The Sea

(1893)

“The Sea” is perhaps one of MacDowell’s finest songs. Set to a text by William Dean Howells, it describes the tragic story of a lonely sweetheart waiting in vain for the return of her lover, who has died in a shipwreck. MacDowell's use of chromaticism and carefully placed eighth rests adds dramatic intensity to the song and suggests the inevitable outcome of the maritime disaster. "The Sea" is the seventh song in MacDowell's Eight Songs, Op. 47.

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The audio recording, provided in the audio player to the right, features Thomas Hampson, baritone, and Wolfram Rieger, piano. To listen, please click on the track name itself. You can download a recording of "The Sea" for free through the Instant Encore website with the download code: THSOA2009.

The Sea

Although primarily known for his piano compositions, Edward MacDowell contributed over 40 songs to America’s repertoire. MacDowell’s song output can be divided into three stylistic periods. The early songs were written during the composer’s time in Germany, and feature settings of texts by notable German poets, including Goethe and Heine. By the late 1880’s, MacDowell was setting English texts, especially those written by contemporary American composers. For his late-period songs, MacDowell frequently set music to his own poems, which often centered on issues such as ideal love and the tranquility of nature. The Eight Songs, op. 47, are from this last period of song composition. They were written in 1893, when MacDowell was living in Boston and was at the height of his fame as a composer.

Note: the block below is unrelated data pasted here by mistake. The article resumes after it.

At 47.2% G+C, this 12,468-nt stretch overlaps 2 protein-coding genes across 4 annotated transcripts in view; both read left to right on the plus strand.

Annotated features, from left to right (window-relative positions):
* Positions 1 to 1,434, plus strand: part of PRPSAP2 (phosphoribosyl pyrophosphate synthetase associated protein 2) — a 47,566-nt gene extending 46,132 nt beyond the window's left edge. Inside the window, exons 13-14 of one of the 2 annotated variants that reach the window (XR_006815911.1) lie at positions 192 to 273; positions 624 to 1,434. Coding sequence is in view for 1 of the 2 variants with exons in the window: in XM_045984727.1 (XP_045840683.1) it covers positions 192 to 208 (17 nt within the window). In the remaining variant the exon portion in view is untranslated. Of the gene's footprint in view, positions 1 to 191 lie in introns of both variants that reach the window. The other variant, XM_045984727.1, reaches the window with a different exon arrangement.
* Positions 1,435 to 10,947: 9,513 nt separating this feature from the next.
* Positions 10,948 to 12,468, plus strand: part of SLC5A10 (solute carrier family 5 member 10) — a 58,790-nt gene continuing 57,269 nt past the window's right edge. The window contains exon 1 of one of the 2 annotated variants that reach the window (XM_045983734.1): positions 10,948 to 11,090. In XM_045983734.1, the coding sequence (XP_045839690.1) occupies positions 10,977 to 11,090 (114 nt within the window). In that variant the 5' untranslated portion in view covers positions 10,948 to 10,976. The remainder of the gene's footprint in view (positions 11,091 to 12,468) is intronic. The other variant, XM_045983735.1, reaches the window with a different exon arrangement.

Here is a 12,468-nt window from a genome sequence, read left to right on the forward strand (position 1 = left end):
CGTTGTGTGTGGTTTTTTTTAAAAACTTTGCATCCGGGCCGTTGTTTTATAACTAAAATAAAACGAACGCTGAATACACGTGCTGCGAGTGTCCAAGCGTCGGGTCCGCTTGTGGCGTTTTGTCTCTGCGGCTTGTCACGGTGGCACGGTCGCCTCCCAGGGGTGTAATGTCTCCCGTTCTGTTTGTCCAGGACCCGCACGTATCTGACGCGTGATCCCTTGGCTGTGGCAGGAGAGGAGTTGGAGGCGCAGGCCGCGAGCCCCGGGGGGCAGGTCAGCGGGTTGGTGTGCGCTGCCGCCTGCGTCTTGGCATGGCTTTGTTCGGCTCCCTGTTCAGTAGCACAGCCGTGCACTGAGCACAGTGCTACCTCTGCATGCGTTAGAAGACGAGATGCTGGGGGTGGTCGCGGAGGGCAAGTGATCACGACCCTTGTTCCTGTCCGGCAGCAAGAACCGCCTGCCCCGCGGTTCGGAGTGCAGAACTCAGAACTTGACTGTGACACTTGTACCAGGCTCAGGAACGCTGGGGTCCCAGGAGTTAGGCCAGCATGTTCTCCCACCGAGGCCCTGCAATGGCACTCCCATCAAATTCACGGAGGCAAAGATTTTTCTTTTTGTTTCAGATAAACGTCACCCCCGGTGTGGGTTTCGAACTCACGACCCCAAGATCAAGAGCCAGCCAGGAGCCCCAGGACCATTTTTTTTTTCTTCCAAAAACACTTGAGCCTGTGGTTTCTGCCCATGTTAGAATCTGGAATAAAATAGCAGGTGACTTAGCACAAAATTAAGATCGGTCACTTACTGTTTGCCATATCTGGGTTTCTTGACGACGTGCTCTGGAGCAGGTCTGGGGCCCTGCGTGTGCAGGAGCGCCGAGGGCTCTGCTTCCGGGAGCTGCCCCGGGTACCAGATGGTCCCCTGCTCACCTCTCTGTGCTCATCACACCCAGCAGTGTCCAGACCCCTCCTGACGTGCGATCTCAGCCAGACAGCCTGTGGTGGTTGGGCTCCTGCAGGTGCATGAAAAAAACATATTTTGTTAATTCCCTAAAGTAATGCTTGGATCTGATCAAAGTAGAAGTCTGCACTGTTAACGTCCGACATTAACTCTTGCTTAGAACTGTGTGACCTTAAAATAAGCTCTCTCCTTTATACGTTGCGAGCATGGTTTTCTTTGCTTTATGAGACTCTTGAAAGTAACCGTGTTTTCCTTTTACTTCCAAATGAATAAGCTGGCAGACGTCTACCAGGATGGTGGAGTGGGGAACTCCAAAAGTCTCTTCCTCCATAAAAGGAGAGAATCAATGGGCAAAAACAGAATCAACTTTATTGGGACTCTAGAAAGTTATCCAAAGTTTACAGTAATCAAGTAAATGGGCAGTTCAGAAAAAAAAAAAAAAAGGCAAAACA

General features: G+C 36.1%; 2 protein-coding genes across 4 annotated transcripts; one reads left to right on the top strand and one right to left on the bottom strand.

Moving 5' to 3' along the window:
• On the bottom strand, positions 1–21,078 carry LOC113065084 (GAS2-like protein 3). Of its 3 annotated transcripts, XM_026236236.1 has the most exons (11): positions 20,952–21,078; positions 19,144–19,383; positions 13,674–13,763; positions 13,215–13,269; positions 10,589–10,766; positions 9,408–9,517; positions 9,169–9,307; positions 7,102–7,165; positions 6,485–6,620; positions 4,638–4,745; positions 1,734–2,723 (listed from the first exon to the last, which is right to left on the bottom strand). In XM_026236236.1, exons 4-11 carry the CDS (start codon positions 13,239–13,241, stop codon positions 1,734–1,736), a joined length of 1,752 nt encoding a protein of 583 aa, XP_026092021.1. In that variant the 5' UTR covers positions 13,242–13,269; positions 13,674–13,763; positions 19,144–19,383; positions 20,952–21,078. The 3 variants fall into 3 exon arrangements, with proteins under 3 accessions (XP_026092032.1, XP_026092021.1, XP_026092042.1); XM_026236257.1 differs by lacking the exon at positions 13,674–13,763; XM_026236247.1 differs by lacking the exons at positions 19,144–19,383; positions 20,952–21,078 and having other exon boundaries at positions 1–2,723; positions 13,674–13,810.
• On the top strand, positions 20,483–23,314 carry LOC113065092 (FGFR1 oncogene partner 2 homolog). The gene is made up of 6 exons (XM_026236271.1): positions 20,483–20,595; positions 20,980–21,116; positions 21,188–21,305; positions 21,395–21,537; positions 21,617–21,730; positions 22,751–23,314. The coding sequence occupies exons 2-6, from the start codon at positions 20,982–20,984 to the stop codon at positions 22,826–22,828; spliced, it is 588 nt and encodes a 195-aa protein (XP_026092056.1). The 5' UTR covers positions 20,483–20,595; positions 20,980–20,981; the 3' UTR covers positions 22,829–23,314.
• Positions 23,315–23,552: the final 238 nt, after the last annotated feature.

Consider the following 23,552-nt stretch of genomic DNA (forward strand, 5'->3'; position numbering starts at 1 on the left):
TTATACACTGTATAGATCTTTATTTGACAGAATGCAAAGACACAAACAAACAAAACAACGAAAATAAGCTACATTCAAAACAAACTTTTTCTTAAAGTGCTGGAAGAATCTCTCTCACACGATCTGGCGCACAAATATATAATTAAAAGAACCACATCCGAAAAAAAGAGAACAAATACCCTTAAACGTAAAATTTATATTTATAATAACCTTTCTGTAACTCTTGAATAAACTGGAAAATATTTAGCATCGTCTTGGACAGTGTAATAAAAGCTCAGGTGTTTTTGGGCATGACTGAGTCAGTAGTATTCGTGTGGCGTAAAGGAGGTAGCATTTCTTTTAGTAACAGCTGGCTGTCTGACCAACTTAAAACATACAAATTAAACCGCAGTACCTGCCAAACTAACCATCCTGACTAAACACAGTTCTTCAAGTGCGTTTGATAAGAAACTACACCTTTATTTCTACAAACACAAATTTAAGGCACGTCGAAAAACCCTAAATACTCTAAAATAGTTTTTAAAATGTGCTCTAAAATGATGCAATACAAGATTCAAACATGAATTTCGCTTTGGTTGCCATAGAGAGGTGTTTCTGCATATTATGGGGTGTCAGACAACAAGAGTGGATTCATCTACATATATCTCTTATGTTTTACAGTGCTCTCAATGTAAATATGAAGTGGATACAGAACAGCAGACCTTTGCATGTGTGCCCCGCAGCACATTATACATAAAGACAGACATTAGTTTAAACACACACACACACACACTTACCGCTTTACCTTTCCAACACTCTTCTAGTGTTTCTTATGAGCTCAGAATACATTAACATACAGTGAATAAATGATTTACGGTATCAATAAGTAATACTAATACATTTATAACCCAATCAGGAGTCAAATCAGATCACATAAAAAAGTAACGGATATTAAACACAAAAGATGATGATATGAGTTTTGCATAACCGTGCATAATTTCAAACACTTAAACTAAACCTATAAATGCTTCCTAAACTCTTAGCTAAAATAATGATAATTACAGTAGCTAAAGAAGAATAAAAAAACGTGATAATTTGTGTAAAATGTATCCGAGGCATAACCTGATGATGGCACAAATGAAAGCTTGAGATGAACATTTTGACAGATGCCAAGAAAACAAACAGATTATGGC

“The Sea” is the second to last song in the set. The Music Division at the Library of Congress houses several of MacDowell's holograph sketches of Eight Songs, as well as the first edition of the published work (Breitkopf & Härtel, 1893).


--Library of Congress


The Sea
by William Dean Howells


One sails away to sea, to sea,
One stands on the shore and cries;
The ship goes down the world, and the light
On the sullen water dies.


The whispering shell is mute,
And after is evil cheer;
She shall stand on the shore and cry in vain,
Many and many a year.


But the stately wide-winged ship
Lies wrecked, lies wrecked on the unknown deep;
Far under, dead in his coral bed,
The lover lies asleep.


Photo: The sailor's adieu. Currier and Ives, 1845. Prints and Photographs Reading Room, Library of Congress.


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